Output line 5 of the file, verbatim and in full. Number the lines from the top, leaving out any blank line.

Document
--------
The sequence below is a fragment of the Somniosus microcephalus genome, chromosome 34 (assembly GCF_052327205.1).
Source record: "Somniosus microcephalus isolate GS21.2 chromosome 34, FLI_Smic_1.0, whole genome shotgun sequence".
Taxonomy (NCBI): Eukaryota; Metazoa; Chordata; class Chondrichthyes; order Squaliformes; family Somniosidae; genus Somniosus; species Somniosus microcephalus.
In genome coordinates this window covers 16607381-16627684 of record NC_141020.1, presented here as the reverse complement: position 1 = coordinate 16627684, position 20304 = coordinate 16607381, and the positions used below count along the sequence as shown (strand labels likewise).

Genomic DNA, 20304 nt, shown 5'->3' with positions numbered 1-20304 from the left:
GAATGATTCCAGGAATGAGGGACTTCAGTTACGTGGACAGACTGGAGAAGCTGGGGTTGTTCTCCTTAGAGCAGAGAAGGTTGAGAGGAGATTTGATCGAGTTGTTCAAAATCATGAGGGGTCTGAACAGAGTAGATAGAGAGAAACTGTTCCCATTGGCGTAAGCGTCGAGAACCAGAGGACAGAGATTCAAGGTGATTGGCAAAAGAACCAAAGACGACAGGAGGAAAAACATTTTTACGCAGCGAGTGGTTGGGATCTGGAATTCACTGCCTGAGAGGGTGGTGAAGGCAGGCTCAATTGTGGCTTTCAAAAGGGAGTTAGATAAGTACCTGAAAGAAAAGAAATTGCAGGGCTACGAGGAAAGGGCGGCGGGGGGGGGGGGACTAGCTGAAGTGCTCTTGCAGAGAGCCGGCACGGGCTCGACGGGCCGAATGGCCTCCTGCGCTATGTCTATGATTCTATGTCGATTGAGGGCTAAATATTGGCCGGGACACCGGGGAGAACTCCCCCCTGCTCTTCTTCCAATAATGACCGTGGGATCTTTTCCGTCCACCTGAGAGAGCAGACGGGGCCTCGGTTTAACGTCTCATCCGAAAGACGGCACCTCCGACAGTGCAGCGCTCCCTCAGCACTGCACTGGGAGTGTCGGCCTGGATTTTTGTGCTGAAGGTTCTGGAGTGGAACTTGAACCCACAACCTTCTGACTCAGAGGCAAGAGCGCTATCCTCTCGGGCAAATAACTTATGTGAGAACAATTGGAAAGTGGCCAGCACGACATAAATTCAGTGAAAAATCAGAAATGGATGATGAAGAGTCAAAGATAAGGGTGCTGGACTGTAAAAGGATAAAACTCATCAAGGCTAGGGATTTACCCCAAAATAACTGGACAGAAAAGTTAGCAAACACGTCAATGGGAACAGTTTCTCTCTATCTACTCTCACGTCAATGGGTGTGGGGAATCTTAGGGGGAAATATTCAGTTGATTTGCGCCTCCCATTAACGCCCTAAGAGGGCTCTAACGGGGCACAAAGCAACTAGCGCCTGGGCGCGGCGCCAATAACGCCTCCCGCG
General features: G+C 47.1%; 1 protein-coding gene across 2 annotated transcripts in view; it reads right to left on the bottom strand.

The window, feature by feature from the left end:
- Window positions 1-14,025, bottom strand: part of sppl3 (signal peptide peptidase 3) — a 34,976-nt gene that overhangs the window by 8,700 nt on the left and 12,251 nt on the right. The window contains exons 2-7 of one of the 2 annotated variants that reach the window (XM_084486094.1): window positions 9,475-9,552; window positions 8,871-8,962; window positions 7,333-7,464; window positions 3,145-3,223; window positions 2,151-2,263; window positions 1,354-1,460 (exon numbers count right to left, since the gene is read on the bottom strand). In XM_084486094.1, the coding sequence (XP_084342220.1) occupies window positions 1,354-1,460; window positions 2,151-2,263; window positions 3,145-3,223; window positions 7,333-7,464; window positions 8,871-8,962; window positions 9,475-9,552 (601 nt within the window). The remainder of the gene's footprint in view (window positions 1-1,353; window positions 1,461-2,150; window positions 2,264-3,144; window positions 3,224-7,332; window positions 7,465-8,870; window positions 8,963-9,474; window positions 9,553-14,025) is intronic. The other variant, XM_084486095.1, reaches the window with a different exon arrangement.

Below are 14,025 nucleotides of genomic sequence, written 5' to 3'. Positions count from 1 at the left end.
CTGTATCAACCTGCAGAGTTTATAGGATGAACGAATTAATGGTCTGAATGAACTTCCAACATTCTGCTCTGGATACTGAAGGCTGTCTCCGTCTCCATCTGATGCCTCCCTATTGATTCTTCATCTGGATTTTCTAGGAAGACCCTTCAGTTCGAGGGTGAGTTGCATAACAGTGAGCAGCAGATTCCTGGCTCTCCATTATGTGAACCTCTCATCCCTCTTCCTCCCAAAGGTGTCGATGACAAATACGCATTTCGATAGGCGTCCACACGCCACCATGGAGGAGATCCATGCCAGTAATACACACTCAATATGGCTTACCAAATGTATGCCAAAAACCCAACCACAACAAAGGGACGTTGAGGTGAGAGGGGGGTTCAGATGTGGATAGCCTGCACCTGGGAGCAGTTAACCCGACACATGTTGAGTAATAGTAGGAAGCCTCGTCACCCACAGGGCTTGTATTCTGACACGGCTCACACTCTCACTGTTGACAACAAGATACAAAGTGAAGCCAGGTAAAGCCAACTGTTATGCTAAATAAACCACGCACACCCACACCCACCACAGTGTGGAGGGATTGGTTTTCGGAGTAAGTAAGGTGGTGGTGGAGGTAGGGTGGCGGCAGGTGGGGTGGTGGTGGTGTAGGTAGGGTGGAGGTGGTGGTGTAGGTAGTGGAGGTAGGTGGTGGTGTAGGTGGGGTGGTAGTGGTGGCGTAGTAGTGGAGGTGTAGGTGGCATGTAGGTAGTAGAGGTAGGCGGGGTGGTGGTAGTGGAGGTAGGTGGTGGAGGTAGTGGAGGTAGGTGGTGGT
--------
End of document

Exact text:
Genomic DNA, 20304 nt, shown 5'->3' with positions numbered 1-20304 from the left: